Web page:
The Gaza flotilla in which nine died was aimed more at turning international opinion against Israel than providing aid for Palestininans.
That was the considered opinion of the BBC's Panorama programme screened on Monday.
Presenter Jane Corbin interviewed IDF soldiers involved. One, identified only as Captain R, told how he was stabbed by those on board.
"They came at me with knives and tried to stab me. I kept getting hit on my head and my whole body," he said.
"They caught me by the arms and legs to throw me to the deck below. I fought back wildly and caught hold of the side. They beat my hands with clubs and I fell.
"I felt a strong stab in my stomach. I looked down at my abdomen and saw it was a knife and I pulled it out. The beating was continuous as were the cries of 'Allahu Akbar'."
Bulent Yildirim, head of the Islamic IHH organisation, which is accused of having links to terrorist organisations, was pressed on whether he had provoked crew and passengers into attacking the Israelis.
He responded by saying he had spoken "correctly and beautifully".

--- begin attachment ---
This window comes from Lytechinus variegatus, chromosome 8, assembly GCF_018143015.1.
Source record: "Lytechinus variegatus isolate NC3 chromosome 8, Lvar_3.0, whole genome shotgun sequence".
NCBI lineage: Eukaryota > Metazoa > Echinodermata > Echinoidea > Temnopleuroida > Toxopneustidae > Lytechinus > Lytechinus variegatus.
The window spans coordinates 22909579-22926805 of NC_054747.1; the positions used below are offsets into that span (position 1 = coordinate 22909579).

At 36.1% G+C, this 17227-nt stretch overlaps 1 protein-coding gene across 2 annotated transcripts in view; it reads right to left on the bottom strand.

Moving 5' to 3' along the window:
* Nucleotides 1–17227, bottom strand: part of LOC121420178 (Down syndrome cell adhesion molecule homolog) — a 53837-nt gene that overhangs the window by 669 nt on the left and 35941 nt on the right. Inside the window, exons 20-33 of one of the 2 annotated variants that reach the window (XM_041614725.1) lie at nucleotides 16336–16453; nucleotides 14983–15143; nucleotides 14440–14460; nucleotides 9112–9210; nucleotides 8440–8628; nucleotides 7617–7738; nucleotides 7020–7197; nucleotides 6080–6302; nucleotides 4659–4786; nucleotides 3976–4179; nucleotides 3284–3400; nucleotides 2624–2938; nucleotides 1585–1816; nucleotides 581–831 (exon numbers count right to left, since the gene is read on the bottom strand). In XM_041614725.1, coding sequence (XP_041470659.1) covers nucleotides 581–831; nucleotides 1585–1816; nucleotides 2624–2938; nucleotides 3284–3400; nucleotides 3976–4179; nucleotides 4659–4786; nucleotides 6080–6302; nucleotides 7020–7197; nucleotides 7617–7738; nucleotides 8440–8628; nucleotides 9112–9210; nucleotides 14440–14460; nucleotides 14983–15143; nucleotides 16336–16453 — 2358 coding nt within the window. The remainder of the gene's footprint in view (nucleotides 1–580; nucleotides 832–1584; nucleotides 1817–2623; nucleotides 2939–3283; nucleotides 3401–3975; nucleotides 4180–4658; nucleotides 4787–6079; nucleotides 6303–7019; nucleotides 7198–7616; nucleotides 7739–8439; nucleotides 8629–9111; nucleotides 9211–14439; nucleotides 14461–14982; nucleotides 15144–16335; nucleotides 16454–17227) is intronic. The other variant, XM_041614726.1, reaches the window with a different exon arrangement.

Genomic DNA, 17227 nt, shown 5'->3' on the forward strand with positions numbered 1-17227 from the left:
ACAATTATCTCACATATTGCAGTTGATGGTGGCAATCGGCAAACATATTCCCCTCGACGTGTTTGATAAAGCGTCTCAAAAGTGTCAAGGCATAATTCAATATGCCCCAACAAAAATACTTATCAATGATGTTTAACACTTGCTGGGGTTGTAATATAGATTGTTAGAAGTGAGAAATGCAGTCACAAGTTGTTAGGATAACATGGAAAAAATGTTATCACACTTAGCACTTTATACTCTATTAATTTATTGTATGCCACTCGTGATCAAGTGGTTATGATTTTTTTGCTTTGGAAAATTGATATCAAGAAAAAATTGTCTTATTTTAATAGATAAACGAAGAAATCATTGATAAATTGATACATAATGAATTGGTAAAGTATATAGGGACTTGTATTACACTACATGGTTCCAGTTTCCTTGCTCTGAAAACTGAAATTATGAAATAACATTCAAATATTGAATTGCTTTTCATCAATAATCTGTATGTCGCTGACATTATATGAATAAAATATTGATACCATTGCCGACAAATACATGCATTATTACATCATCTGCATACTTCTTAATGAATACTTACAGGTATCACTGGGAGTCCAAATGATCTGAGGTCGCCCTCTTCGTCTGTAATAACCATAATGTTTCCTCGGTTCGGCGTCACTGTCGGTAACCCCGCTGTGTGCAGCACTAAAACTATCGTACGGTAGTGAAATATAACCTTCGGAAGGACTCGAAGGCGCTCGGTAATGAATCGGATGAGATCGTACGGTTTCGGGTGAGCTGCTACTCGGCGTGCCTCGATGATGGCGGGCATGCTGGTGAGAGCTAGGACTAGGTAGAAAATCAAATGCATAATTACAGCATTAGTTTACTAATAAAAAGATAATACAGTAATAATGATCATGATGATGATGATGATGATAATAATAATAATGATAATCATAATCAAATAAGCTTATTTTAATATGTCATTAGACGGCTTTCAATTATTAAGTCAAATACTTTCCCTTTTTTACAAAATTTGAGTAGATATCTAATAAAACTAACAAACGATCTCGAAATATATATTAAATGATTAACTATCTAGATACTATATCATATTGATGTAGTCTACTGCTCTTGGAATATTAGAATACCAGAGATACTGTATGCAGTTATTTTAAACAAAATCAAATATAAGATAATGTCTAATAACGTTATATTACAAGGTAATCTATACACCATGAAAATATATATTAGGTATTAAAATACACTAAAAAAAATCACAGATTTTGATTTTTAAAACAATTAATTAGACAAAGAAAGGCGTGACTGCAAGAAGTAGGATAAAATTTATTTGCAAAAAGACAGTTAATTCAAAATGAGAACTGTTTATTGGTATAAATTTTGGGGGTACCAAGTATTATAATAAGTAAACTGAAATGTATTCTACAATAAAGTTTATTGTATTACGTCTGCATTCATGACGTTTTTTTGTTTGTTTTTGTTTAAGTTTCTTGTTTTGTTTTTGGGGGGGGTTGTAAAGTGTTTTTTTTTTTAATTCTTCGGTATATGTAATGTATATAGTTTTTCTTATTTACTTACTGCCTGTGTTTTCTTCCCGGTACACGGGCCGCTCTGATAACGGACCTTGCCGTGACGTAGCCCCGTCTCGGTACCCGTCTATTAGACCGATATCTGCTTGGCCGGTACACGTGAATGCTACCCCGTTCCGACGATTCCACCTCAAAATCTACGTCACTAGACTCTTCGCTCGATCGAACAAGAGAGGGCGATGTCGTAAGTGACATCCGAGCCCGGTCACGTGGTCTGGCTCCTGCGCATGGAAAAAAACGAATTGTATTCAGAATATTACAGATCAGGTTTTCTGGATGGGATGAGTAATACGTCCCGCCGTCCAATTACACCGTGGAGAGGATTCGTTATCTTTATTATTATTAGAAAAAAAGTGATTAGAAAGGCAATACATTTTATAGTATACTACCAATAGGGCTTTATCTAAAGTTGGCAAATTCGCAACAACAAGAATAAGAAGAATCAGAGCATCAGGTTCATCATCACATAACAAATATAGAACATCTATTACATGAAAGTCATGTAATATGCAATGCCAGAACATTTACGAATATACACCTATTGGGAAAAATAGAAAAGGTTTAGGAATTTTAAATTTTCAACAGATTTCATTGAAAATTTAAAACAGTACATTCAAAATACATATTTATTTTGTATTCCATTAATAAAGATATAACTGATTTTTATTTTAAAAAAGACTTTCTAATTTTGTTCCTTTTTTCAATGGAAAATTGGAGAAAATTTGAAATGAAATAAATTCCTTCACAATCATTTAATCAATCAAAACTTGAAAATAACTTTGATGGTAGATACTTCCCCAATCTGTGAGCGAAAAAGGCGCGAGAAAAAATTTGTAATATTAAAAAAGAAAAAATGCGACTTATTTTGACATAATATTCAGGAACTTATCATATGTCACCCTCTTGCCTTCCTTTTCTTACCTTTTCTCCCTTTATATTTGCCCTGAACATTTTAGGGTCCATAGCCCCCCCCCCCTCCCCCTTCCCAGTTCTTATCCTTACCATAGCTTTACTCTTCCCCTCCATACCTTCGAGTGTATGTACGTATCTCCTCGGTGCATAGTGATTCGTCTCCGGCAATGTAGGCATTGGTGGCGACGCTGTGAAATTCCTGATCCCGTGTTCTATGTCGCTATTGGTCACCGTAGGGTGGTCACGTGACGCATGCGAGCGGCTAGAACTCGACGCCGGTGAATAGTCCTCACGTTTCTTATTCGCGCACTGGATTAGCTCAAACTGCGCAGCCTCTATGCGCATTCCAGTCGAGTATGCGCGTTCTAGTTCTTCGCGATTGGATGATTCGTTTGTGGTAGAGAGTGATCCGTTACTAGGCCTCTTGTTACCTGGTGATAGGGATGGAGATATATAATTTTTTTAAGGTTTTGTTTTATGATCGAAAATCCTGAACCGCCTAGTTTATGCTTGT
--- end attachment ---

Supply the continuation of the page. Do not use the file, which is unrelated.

But Ms Corbin showed examples of the aid the flotilla had carried and revealed that two-thirds of the medicine was out of date and "useless". She concluded: "The bid to break the naval blockade wasn't really about bringing aid to Gaza. It was a political move designed to put pressure on Israel and the international community."
The six-ship flotilla was organised by the Free Gaza Movement, and a Turkish group called the Foundation for Human Rights and Freedoms and Humanitarian Aid.
Armed forces boarded the largest vessel, the Mavi Marmara, 40 miles out to sea in international waters.
They say they were shot at and attacked with weapons. The activists said the troops came aboard shooting.
There was widespread international condemnation of Israel. Turkey withdrew its ambassador and cancelled joint military exercises.
The Zionist Federation "commended" the programme and encouraged supporters to write to Panorama editors "to thank them for their fair coverage".
But not everyone agreed. Australian singer Daniel Merriweather tweeted: "Shame on the BBC! This is what you call war propaganda."